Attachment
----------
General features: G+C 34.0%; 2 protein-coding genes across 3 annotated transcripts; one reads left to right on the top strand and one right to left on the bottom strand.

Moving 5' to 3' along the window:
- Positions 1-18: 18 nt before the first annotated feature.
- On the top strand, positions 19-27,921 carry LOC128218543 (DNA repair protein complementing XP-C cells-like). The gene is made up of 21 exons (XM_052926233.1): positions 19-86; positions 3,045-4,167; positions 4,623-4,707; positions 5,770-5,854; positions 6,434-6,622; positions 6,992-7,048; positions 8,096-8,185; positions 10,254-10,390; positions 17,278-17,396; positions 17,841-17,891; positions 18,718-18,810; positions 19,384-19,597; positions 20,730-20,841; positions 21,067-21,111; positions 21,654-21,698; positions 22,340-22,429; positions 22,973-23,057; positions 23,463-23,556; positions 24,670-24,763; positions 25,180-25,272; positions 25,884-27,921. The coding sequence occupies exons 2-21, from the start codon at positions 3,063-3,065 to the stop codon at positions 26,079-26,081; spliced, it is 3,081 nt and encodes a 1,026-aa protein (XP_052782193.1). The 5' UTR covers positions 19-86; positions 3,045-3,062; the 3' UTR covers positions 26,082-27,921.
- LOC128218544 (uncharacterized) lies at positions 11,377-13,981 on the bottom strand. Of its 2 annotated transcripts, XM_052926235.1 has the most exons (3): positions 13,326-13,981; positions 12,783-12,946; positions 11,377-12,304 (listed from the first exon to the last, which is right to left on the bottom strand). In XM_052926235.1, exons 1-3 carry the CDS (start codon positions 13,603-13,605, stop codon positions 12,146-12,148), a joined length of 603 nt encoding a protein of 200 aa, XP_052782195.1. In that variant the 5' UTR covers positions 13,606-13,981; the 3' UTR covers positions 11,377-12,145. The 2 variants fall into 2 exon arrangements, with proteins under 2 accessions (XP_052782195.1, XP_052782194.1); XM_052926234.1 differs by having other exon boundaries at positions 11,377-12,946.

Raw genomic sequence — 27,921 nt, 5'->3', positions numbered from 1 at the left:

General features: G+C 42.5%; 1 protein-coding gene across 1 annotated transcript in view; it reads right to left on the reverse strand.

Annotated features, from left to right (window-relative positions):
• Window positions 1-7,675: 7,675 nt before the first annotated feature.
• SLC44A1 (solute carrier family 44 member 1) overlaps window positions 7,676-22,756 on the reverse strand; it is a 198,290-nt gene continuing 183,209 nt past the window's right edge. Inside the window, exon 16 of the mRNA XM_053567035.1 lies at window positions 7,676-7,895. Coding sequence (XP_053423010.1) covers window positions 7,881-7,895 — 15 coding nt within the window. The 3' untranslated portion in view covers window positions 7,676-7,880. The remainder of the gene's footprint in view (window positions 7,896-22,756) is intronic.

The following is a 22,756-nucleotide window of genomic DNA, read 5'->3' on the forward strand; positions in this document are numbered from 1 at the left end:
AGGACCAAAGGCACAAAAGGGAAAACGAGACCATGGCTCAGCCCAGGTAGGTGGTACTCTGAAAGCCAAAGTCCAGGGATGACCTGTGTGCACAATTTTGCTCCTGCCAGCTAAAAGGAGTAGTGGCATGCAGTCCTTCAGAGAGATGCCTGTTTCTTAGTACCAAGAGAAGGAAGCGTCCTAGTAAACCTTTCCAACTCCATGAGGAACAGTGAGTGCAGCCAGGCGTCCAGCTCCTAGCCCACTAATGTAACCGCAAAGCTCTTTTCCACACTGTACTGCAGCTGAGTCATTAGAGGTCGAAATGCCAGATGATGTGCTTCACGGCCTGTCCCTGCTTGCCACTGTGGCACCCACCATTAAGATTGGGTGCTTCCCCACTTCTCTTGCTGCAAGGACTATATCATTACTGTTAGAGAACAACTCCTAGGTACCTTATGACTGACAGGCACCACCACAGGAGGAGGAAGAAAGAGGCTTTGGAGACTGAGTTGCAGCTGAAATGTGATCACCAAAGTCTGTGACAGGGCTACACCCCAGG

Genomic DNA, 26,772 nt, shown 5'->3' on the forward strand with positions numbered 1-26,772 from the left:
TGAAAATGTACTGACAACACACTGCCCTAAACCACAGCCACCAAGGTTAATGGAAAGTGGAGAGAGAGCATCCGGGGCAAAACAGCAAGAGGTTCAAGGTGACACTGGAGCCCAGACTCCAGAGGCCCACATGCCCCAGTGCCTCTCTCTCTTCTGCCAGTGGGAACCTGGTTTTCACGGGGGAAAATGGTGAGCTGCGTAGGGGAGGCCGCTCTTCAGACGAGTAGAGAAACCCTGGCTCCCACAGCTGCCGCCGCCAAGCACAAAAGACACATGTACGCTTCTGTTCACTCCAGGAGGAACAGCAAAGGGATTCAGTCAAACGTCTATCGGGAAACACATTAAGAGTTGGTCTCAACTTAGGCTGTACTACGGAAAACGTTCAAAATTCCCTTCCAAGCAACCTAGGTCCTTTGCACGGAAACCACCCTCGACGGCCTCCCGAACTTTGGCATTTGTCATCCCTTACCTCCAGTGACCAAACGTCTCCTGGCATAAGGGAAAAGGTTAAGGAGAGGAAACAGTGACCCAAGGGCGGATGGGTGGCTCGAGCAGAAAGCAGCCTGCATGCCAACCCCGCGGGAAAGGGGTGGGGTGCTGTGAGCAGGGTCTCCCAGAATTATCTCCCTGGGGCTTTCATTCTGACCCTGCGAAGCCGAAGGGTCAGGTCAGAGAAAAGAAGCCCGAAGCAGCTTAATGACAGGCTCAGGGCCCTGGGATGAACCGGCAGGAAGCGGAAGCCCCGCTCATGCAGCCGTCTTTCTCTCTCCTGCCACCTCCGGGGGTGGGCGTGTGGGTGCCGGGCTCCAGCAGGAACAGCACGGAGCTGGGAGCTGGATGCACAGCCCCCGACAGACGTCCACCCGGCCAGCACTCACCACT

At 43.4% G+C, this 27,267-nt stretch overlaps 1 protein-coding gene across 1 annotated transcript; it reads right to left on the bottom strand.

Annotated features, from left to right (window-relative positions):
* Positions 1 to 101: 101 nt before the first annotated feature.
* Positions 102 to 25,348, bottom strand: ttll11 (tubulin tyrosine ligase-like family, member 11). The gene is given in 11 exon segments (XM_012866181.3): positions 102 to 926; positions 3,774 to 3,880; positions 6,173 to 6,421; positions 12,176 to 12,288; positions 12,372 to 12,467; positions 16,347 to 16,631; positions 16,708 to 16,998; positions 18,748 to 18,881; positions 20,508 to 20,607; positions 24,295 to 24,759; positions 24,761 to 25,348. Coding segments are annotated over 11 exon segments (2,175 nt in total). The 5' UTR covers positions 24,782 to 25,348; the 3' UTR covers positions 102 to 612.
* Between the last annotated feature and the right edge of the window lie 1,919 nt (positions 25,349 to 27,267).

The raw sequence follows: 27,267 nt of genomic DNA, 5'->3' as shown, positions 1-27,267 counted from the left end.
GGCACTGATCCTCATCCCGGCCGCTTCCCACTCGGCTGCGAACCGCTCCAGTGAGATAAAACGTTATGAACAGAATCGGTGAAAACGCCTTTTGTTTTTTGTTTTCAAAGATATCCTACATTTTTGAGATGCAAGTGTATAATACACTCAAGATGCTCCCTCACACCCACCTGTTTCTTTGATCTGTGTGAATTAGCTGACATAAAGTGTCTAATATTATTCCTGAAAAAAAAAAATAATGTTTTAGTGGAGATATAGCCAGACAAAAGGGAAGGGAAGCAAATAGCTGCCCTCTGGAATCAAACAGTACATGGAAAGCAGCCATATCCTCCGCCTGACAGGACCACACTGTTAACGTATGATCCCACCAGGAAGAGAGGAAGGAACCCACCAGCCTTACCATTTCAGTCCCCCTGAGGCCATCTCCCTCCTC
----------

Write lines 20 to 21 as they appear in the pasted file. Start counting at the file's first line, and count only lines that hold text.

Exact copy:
The raw sequence follows: 27,267 nt of genomic DNA, 5'->3' as shown, positions 1-27,267 counted from the left end.
GGCACTGATCCTCATCCCGGCCGCTTCCCACTCGGCTGCGAACCGCTCCAGTGAGATAAAACGTTATGAACAGAATCGGTGAAAACGCCTTTTGTTTTTTGTTTTCAAAGATATCCTACATTTTTGAGATGCAAGTGTATAATACACTCAAGATGCTCCCTCACACCCACCTGTTTCTTTGATCTGTGTGAATTAGCTGACATAAAGTGTCTAATATTATTCCTGAAAAAAAAAAATAATGTTTTAGTGGAGATATAGCCAGACAAAAGGGAAGGGAAGCAAATAGCTGCCCTCTGGAATCAAACAGTACATGGAAAGCAGCCATATCCTCCGCCTGACAGGACCACACTGTTAACGTATGATCCCACCAGGAAGAGAGGAAGGAACCCACCAGCCTTACCATTTCAGTCCCCCTGAGGCCATCTCCCTCCTC